ENTERTAINMENT
12/20/2013 10:37 am ET | Updated Dec 21, 2013

The 9 Best Series Finales

HBO

There is nothing more heartbreaking for a TV-obsessed individual than when their favorite show ends on a very, very low note. (We just can't talk about "Dexter" yet.) But when writers and show runners hit the nail perfectly on the head, a series finale can be heartwarming, tear-inducing and tragic.

Saying goodbye to your favorite show is like bidding farewell to a dear friend. Here are the shows that made that goodbye bearable, the 9 best series finales.

  • 1 "Friday Night Lights"
    How do you end something as earnest, funny and heartbreaking as "Friday Night Lights"? With a whole lot of Explosions In The Sky (the band responsible for the theme song), a fight for Tami Taylor's career and a pilgrimage away from Dillon, Texas. — Jessica Goodman
  • 2 "Six Feet Under"
    Well, who would have thought this HBO show would do something nobody else attempted and [SPOILER] kill off all of its main characters in a dreamy, understated, understanding way. The finale is hailed as one of the most satisfying TV endings ever and is reason enough to start the series from the very beginning. — JG
  • 3 "The Sopranos"
    You just can't beat that fade-to-black ending. Many essays and think pieces have been written about this hour of television, and it was revisited after the James Galdofini's tragic death earlier this year. Does Tony Soprano die in that restaurant? We'll never know. — JG
  • 4 "Breaking Bad"
    It's debatable whether the "Breaking Bad" series finale was even "real" -- there is plenty of justification for an interpretation of "Do It Yourself" in which Walt is simply a ghost, living out his sad and terrible dying fantasies. Yet, obsessing over the tangibleness of the episode is a misunderstanding of authorial intent. It doesn't matter if there is a distinct answer as to whether Walt died when he last saw Skyler in "Ozymandias" or powered through his expensive version of the Witness Protection Program in order to save Jesse and enact Nazi revenge. Walt left himself with a colossally tragic Shakespearian fate and, though he was (rightfully) denied a happy ending, the loose ends of the mess he wrought were ultimately tied. So sure, it all seemed a little easy, "too good to be true" even, but you'd be a fool to fret over that instead of sitting back to enjoy what have been the most emotionally satisfying episode in television history. -- Lauren Duca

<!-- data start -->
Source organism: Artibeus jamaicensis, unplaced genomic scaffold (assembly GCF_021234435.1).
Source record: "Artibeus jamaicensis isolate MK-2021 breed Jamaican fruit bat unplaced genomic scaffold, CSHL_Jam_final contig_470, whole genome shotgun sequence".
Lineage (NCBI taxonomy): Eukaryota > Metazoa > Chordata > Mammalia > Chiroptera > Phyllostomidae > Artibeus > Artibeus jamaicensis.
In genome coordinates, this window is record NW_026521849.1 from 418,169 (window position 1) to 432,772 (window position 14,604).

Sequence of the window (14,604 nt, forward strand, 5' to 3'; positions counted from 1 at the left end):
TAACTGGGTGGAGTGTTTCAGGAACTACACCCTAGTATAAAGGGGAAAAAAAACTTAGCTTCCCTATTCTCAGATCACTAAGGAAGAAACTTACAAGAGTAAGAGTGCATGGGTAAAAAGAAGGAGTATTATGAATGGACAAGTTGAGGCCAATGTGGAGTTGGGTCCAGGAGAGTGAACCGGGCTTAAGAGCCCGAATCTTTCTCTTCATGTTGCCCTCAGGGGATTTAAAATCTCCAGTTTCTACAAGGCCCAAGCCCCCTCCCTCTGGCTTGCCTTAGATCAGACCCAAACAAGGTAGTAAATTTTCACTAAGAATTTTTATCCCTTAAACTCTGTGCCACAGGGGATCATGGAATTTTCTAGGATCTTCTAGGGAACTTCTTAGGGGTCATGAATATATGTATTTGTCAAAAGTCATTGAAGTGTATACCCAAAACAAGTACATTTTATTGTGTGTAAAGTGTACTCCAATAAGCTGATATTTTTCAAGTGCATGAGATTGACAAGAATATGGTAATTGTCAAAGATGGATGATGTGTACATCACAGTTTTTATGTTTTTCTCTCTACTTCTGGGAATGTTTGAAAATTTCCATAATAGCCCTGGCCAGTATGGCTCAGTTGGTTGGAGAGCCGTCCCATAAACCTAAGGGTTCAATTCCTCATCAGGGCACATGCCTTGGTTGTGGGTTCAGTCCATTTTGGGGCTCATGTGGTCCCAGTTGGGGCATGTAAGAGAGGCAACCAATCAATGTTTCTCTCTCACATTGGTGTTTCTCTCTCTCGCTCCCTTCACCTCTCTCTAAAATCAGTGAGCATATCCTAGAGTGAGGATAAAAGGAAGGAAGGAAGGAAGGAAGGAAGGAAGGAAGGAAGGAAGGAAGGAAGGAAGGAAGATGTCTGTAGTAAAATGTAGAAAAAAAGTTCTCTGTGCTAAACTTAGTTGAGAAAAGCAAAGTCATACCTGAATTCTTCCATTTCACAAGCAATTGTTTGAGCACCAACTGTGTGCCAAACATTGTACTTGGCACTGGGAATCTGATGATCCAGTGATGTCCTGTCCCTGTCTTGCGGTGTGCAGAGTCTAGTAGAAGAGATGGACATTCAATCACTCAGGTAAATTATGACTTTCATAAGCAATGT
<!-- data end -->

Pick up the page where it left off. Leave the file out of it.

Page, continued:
• 5 "30 Rock"
    Instead of tying up loose ends, the two-part finale was about the series itself, celebrating its weird little whatsits and whosits.Tina Fey gave us one last chance to say, "What, Why?" while Kenneth remained immortal, naturally. -- JG
  • 6 "The Office"
    Andy Bernard defined the series in the finale when he said, "I wish there was a way to know you're in the good old days before you've actually left them." But it was the return of Michael Scott (Steve Carell) that gave the wacky, deadpan comedy its heart and legs in the series finale. He stood in the background at Dwight and Angela's wedding, allowing the rest of the cast to shine. No doubt, this was Carell's doing, but it worked in all the awkward, perfect ways. — JG
  • 7 "St. Elsewhere"
    An autistic child with a snowglobe. It's an image "St. Elsewhere" fans will never forget, and it set the bar high for TV series finales to come. Dr. Westphall (Ed Flanders) laments how frustrated he becomes when trying to reach his autistic son. The camera zooms in on his son's snowglobe to reveal a replica of the show's St. Eligius building. Was the entire show assumed to all be part of the autistic son's imagination? Why, yes. — JG
  • 8 "Freaks And Geeks"
    Paul Feig's one-season show about teenagers in the early '80s only got the recognition it deserved in its Netflix-induced afterlife. But the finale sums up why it's a series that can withstand time and place. Lindsay Weir (Linda Cardellini) embarks on a summer road trip to follow the Grateful Dead with bad girl Busy Philipps. She acts out ever teenage good girl's dream: to do what you actually want for once in your life. — JG
  • 9 "Newhart"
    Beloved '80s show, "Newhart," challenged TV viewers when Bob Newhart went to sleep as the Bob Newhart viewers came to know and love -- a Vermont innkeeper -- and woke up as a Chicago therapist next to his wife from the "Bob Newhart Show," which ran almost a decade earlier. "Newhart" was just a dream, and the live audience went wild. — JG

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